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So, you’ve just found out that your child, your friend, your sibling, falls under the LGBTQIA+ spectrums (lesbian, gay, bisexual, trans, queer, intersex, asexual)…you either have been told directly by your loved one, or you somehow found out through other means. Suddenly,  you’re overwhelmed with emotions. You might be feeling a sense of self-blame “what did I do wrong”, anxiety “what does this mean for their safety or their future”, grief “I don’t know this person”, religious confusion “will my loved one go to hell?”…you might also feel a sense of relief “I finally know what was up with them”.

 

You can experience one of these feelings, or more commonly, a mixture of all.

 

But what can I do now?

 

First things first, take a deep breath and remind yourself that you will get through this. The feelings can get quite overwhelming, so it’s essential to take this moment to feel centred again.

 

It might be hard to believe, but knowing this part of your loved one’s identity can actually help you get closer. They were holding back from telling you this part of their identity, and now that you know it, you can be a bigger part of their life… if you wish.

 

But how can I get through these feelings first?

  1. Speak with others – find a ‘family and friends of LGBTQIA people’ group, speak with your friends, speak with your coworkers… speak with anyone who will let you vent your fears and frustrations, but who may also correct any misconceptions you might have absorbed from society (gay people are lonely, trans people will never have a happy life).
  2. If a group, or person of trust, aren’t available, consider speaking with a therapist or counsellor for more professional help.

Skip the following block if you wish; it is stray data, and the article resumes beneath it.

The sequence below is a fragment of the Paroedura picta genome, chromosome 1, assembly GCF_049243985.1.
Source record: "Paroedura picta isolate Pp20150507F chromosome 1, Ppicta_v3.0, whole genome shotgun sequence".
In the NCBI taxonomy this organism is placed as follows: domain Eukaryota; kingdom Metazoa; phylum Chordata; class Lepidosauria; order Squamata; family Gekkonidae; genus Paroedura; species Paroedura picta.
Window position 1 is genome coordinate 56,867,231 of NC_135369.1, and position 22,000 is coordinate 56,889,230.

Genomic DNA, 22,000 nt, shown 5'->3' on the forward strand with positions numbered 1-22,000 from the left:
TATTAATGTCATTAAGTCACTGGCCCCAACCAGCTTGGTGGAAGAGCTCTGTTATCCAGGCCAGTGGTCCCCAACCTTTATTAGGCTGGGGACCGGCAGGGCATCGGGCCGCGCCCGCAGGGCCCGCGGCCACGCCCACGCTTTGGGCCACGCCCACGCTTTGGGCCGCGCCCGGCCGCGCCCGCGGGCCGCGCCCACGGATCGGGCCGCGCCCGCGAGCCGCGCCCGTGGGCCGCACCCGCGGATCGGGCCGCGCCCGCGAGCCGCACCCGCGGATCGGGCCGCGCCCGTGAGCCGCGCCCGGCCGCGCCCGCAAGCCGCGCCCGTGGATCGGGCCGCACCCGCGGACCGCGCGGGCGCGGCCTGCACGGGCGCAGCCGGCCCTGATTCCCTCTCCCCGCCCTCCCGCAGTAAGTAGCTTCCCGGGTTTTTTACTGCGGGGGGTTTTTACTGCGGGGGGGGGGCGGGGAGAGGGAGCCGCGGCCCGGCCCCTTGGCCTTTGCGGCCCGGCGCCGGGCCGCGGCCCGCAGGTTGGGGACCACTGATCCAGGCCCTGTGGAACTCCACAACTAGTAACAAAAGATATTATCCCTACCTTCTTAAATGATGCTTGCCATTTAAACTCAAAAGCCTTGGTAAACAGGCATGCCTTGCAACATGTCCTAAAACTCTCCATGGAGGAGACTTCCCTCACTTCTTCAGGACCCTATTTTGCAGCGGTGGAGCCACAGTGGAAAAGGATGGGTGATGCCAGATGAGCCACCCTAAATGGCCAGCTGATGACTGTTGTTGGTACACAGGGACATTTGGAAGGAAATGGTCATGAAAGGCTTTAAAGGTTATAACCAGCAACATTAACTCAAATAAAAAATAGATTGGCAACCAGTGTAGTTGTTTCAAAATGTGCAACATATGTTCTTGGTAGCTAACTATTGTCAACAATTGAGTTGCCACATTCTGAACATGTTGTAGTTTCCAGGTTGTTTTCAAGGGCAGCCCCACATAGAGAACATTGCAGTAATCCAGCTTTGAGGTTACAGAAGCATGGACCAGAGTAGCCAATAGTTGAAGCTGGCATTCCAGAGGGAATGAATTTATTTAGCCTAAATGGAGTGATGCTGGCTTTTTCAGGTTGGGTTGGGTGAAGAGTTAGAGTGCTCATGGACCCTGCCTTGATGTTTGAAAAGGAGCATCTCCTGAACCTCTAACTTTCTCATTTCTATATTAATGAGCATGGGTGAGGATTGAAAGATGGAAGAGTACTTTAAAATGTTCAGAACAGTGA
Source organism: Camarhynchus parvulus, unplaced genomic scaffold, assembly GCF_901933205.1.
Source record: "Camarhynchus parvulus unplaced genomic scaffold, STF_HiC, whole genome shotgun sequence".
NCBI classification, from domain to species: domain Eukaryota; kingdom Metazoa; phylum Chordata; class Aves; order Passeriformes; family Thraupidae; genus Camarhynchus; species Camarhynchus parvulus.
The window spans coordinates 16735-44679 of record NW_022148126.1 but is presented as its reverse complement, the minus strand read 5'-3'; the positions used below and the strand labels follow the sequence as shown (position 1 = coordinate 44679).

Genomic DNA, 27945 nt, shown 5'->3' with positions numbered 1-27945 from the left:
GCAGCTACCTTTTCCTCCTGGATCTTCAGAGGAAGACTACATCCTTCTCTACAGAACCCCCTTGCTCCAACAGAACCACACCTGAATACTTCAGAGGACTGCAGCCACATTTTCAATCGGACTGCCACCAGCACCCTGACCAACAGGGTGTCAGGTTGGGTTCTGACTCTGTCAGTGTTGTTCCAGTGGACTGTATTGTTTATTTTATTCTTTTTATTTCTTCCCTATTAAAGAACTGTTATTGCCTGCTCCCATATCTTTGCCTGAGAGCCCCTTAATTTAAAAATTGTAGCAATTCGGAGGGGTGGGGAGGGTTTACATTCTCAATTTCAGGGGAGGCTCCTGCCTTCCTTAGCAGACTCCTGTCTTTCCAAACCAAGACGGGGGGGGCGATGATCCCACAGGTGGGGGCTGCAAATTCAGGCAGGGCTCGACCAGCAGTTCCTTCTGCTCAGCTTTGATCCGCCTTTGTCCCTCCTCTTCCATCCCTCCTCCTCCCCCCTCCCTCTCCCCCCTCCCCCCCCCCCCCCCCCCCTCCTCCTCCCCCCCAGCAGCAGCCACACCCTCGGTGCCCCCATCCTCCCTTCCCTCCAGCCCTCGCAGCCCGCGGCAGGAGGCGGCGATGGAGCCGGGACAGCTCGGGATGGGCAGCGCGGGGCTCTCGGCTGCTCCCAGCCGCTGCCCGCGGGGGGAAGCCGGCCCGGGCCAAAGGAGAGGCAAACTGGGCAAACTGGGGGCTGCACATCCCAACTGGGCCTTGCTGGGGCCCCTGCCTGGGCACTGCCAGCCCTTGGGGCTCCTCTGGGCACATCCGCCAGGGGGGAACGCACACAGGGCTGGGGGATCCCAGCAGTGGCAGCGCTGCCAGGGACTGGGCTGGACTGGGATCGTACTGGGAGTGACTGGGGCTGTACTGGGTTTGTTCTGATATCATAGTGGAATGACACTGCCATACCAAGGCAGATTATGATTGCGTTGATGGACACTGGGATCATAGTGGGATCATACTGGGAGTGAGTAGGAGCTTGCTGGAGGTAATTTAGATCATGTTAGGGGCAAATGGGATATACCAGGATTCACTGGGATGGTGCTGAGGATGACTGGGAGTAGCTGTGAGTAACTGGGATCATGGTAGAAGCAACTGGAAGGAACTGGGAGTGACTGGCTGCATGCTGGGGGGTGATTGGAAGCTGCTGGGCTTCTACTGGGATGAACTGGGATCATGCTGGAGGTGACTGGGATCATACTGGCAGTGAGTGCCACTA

3. Read up! Part of the reason why this is so overwhelming is because of the messages we received from society about people who are LGBTQIA. Find literature, read books. These will help you understand your loved one better.
  4. Speak with your loved one. This might seem obvious, but we sometimes forget that the best person to teach us about this is the person themselves. While they may form part of a community, their identity is unique.

 

The most important thing is to remind yourself that it’s ok to take your time to process this. You should never expect yourself to be 100% supportive and understanding… it’s great if you are, but it’s also ok if you’re not. Show your loved one that you still care about them, and that you are trying to learn more. Tell them that you’d like to get to know them better, with this identity in mind. You can love someone, and still need time to process particular aspects of their identity.

 

References

https://www.psychologytoday.com/intl/blog/gay-and-lesbian-well-being/201104/what-do-when-your-child-says-im-gay

 

Beyond Acceptance: Parents of Lesbians, and Gays Talk About Their Experiences. (updated edition) (Griffin, C. W., Wirth, M. J., & Wirth, A.G., 1996). New York: St. Martin’s Press.

 

 

 

Mel McElhatton holds a degree in Social Work from the University of Malta. With Willingness, Mel does life coaching and is one of the facilitators in the IRL – In Real Life team. They are also the producer of the radio show Niddiskutu s-Sess. They can be contacted on mel@willingness.com.mt or call us on 79291817.